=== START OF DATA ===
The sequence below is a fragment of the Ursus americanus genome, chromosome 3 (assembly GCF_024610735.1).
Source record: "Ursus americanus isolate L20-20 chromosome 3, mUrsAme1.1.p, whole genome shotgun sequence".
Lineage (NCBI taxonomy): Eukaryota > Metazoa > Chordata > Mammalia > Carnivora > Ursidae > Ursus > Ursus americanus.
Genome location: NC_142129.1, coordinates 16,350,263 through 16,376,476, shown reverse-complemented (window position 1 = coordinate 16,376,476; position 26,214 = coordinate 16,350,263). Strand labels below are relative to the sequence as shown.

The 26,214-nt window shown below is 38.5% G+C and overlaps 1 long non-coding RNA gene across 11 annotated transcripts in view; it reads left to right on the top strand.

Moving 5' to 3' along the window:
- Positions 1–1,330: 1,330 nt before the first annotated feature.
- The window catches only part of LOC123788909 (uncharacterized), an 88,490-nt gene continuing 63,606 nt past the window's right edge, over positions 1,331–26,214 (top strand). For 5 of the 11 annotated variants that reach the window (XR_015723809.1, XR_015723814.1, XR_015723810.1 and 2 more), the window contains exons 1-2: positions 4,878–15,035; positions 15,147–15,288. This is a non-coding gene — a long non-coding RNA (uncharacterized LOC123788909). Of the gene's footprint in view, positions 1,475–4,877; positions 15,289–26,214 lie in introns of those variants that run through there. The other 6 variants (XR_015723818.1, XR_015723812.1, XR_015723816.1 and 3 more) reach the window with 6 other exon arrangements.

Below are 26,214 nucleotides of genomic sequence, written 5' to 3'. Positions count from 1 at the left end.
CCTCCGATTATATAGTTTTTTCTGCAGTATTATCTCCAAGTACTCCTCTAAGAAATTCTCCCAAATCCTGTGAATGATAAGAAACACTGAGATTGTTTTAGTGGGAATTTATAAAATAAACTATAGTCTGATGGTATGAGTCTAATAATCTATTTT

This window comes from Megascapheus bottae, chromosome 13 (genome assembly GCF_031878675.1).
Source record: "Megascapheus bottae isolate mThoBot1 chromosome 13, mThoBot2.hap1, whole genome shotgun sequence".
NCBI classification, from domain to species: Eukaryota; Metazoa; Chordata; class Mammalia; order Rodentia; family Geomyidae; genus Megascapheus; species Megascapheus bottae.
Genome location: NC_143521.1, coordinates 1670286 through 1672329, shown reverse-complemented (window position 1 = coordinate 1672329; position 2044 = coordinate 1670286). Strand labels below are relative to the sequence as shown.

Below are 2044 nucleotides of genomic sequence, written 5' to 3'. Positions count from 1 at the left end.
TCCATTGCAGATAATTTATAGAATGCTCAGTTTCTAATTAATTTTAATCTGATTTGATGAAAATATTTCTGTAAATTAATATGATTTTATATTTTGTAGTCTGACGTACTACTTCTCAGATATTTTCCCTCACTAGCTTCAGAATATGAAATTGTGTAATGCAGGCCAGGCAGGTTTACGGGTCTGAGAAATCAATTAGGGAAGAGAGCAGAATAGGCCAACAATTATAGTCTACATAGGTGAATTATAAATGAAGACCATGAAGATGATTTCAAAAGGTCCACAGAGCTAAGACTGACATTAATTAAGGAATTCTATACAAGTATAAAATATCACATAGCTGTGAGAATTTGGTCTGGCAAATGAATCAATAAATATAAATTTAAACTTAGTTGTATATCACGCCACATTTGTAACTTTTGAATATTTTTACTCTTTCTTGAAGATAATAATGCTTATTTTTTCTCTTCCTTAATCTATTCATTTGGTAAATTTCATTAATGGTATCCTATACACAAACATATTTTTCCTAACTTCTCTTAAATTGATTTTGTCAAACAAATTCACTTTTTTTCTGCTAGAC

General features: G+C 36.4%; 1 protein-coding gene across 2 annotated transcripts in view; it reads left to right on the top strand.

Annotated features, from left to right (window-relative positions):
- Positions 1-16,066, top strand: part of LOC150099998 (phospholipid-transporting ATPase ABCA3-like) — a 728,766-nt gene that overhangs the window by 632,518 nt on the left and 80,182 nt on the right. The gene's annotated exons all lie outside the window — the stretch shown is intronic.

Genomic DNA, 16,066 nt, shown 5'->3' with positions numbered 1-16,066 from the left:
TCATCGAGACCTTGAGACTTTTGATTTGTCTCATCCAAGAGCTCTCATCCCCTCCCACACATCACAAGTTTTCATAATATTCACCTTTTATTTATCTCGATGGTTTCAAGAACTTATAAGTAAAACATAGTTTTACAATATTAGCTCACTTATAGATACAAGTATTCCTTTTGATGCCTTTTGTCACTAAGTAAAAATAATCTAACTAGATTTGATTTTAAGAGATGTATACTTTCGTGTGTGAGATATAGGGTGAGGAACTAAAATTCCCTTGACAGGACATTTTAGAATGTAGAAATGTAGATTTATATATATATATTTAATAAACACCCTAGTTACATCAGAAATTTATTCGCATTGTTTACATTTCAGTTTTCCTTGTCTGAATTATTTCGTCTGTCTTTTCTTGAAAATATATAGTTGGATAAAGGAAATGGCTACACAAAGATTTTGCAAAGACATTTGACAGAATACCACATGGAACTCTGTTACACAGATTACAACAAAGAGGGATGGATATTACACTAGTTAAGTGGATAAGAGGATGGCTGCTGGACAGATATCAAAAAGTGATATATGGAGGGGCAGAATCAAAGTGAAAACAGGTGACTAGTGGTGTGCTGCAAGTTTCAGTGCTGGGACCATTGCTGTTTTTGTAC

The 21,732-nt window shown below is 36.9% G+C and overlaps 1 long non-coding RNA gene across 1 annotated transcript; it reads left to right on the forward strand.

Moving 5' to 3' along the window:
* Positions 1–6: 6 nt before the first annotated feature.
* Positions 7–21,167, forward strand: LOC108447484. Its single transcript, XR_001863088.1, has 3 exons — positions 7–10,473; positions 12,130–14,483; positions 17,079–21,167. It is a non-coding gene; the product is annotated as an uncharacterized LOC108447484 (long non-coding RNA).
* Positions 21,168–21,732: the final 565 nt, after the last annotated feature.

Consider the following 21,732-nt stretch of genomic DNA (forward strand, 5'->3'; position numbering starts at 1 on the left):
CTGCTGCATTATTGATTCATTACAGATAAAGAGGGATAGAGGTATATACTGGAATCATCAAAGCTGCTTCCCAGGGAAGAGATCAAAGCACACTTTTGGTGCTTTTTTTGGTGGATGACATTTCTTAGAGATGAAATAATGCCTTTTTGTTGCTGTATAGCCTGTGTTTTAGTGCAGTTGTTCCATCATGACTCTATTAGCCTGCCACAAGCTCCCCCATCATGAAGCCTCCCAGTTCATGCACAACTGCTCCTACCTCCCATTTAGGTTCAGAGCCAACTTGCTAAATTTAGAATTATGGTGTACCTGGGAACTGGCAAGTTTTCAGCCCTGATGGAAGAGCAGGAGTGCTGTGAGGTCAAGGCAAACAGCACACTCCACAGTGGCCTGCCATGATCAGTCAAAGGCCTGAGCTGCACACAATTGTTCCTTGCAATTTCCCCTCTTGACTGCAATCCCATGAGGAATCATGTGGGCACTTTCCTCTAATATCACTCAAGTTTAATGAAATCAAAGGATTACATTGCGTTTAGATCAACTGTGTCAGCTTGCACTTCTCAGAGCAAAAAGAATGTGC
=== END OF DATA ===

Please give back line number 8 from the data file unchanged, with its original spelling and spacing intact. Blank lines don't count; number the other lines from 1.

- The window catches only part of LOC123788909 (uncharacterized), an 88,490-nt gene continuing 63,606 nt past the window's right edge, over positions 1,331–26,214 (top strand). For 5 of the 11 annotated variants that reach the window (XR_015723809.1, XR_015723814.1, XR_015723810.1 and 2 more), the window contains exons 1-2: positions 4,878–15,035; positions 15,147–15,288. This is a non-coding gene — a long non-coding RNA (uncharacterized LOC123788909). Of the gene's footprint in view, positions 1,475–4,877; positions 15,289–26,214 lie in introns of those variants that run through there. The other 6 variants (XR_015723818.1, XR_015723812.1, XR_015723816.1 and 3 more) reach the window with 6 other exon arrangements.